The History of Kentucky Bourbon

Thank you for your contributions to the Kentucky Bourbon Timeline. Bourbon Historians: Chuck Cowdery, Dixie Hibbs, Chris Morris, Mike Veach & Al Young, The Belle of Louisville, The Filson Historical Society, The Kentucky Historical Society, Members of the Kentucky Distillers' Association.

Kentucky Distillers’ Association;xNLx;614 Shelby Street, Frankfort KY;xNLx;enjoy@kybourbon.com;xNLx;;xNLx;

1821 BOURBON ADVERTISMENT

The term “Bourbon” was first printed in the Western Citizen Newspaper (Bourbon County), with the firm Stout and Adams advertising “Bourbon Whiskey by the barrel or keg.”

1830s Brand Name

Brand Name – It is a long-standing tradition among distillers to burn the distillery name onto the barrelhead. Early saloons stored barrels above the bar with the branded names visible to customers. This is how the term “brand-names” originated. Brand names such as Old Crow started to gain recognition in the 1830’s. Distiller E.H. Taylor took special care to ensure his Bourbon was distinctive by using brass rings on his barrels that he polished before each shipment. E. H. Taylor also had an elaborate trademark designed for his barrels.

1830 Louisville & Portland Canal

The opening of the Louisville and Portland Canal in 1830 marked the first major river improvement project to be successfully completed in the US. This two mile canal near Louisville Kentucky bypassed the Falls of the Ohio. Prior to the construction of the canal, shippers and boatmen relied on locals to assist in navigating the Falls of the Ohio. Furthermore, navigation in this area was exceptionally difficult during summer, fall, and winters months when the flow of the river was low. The completed canal decreased shipping costs and extended the shipping season.

1850 Railroad

The Louisville & Nashville (L&N) Railroad was chartered by the state of Kentucky in 1850. The first track extended just south of Louisville, but, by 1859, the track construction finally reached Nashville (180 miles). For more information, visit this link: www.kyhistory.com/cdm/singleitem/collection/ORP/id/2588/rec/1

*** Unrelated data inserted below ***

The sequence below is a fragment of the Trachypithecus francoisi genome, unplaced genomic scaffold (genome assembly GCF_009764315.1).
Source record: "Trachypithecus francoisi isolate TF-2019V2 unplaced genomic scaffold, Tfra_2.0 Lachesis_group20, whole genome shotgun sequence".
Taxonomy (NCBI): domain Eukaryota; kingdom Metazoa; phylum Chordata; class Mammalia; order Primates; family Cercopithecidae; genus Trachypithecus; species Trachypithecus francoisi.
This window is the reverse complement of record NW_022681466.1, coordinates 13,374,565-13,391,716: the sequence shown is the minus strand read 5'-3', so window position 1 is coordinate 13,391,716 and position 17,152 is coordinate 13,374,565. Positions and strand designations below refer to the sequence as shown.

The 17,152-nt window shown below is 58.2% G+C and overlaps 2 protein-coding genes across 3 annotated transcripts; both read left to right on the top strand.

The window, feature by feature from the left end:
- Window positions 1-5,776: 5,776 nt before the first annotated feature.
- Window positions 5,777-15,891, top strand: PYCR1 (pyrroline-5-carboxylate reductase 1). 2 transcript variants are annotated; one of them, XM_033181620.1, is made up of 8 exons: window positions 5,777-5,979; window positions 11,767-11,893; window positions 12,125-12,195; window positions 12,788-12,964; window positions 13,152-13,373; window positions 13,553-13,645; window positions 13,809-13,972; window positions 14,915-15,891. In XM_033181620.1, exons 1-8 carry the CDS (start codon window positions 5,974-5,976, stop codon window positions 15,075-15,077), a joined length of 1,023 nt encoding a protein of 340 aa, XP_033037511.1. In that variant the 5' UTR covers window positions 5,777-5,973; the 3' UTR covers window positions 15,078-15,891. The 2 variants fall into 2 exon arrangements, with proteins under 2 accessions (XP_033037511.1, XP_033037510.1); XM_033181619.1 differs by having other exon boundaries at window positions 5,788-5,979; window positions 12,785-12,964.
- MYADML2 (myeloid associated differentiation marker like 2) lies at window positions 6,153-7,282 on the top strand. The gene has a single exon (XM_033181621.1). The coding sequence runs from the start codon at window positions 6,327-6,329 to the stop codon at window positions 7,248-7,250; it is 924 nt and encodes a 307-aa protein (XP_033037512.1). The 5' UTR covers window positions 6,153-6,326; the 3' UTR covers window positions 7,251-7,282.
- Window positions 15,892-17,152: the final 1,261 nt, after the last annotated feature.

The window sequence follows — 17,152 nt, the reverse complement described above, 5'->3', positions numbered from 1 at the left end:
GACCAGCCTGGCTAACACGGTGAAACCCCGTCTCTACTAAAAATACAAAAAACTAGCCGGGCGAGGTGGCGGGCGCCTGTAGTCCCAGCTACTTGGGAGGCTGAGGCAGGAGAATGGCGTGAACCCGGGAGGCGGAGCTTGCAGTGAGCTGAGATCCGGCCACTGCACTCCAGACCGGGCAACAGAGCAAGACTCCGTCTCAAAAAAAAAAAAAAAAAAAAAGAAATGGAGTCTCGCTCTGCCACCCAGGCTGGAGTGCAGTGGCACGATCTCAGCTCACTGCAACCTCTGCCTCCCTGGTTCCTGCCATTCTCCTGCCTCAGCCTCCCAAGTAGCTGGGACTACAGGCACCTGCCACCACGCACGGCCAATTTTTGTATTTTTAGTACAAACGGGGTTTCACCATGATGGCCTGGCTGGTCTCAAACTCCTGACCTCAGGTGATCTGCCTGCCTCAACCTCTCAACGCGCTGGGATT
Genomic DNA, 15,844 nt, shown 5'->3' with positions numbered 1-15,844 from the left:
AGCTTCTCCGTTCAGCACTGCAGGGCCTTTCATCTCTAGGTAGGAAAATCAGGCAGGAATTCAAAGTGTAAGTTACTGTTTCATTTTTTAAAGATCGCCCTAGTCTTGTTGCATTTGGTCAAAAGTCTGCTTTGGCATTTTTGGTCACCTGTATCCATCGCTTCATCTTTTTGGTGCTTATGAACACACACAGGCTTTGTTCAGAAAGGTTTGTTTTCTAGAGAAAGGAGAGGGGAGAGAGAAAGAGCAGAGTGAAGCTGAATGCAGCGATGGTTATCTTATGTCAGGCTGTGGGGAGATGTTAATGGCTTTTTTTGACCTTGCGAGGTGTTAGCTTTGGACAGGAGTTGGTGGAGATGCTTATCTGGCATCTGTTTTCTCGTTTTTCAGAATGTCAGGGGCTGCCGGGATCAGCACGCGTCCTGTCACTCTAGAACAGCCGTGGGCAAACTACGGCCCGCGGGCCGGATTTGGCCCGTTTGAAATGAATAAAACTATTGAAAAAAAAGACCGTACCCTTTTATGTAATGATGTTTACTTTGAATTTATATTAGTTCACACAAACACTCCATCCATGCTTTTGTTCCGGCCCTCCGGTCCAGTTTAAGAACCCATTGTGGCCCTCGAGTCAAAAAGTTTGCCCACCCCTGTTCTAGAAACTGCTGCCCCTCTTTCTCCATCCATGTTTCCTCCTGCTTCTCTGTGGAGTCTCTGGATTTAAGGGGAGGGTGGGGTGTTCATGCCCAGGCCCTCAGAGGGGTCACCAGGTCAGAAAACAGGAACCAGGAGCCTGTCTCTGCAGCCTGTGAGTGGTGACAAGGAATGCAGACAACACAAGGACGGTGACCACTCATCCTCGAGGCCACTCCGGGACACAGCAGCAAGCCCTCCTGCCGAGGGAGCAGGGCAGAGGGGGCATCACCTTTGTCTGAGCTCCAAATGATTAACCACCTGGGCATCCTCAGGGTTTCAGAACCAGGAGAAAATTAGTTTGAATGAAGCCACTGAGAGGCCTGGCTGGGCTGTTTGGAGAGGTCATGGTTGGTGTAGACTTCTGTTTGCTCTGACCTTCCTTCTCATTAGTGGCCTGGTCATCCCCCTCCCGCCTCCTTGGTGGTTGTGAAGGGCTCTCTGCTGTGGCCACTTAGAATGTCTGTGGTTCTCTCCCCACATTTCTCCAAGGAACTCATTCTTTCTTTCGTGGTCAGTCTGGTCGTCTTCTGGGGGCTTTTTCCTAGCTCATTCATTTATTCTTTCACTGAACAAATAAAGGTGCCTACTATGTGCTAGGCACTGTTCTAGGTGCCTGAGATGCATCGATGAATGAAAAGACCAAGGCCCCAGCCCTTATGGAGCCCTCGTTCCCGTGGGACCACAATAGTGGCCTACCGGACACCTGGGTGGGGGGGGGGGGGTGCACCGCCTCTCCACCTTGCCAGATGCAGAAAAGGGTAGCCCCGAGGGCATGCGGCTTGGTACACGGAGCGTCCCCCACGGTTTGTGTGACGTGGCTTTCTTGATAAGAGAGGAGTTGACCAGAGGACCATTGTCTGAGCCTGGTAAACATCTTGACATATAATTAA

1803 Louisiana Purchase

The Louisiana Purchase opened markets for trade in southern states along the Mississippi river. Whiskey was shipped downstream from Kentucky on flatboats, headed for their final destination of New Orleans.

1811 Steamboat

Using the design patented by John Fitch, Robert Fulton built the first steamboat in 1807. Four short years later, the steamboat arrived in Louisville, KY. Louisville is now the home of the only remaining authentic steamboat from that era, the historic 100 year old Belle of Louisville. For information, visit www.belleoflouisville.org.

1790 Revolutionary War Debt

At the recommendation of Treasury Secretary Alexander Hamilton, Congress voted to assume remaining war debts of the states in 1790. The combined state, foreign, and domestic war debts totaled $80 million. In order to pay these debts, the US Government levied a tax on alcohol. War debts paid by alcohol taxation began during the Revolutionary War and persist throughout American History. With the exception of the Spanish American War, debts from every American War have been paid with alcohol tax revenue.

1941 WWII

According to Mike Veach, “After the United States was drawn into the war by the attack on Pearl Harbor, the War Production Board assumed control of the distilling industry and oversaw a transition from the production of beverage alcohol to the production of industrial alcohol… the distilling industry was responsible for 44% of the 1.7 billion gallons of industrial alcohol produced during the war”. To learn more about the impact of whiskey on our nation’s history, pick up Kentucky Bourbon Whiskey: An American Heritage by Mike Veach. For more information, visit this link: http://www.amazon.com/Kentucky-Bourbon-Whiskey-American-Heritage/dp/0813141656

1919 Volstead Act

The power to enforce prohibition came with the Volstead Act. Gerald Carson, in his book The Social History of Bourbon explains, “the Volstead Act, named after Representative Andrew J. Volstead of Minnesota, the devoted dry who introduced the bill, provided drastic penalties for making or selling liquor”.

1919 Prohibition

On January 29th, 1919, Congress ratified the 18th Amendment to the US Constitution, prohibiting the production, transportation and sale of alcohol. Enforcement of prohibition began on January 17, 1920.

Launch
Copy this timeline Login to copy this timeline 3d

Contact us

We'd love to hear from you. Please send questions or feedback to the below email addresses.

Before contacting us, you may wish to visit our FAQs page which has lots of useful info on Tiki-Toki.

We can be contacted by email at: hello@tiki-toki.com.

You can also follow us on twitter at twitter.com/tiki_toki.

If you are having any problems with Tiki-Toki, please contact us as at: help@tiki-toki.com

Close

Edit this timeline

Enter your name and the secret word given to you by the timeline's owner.

3-40 true Name must be at least three characters
3-40 true You need a secret word to edit this timeline

Checking details

Please check details and try again

Go
Close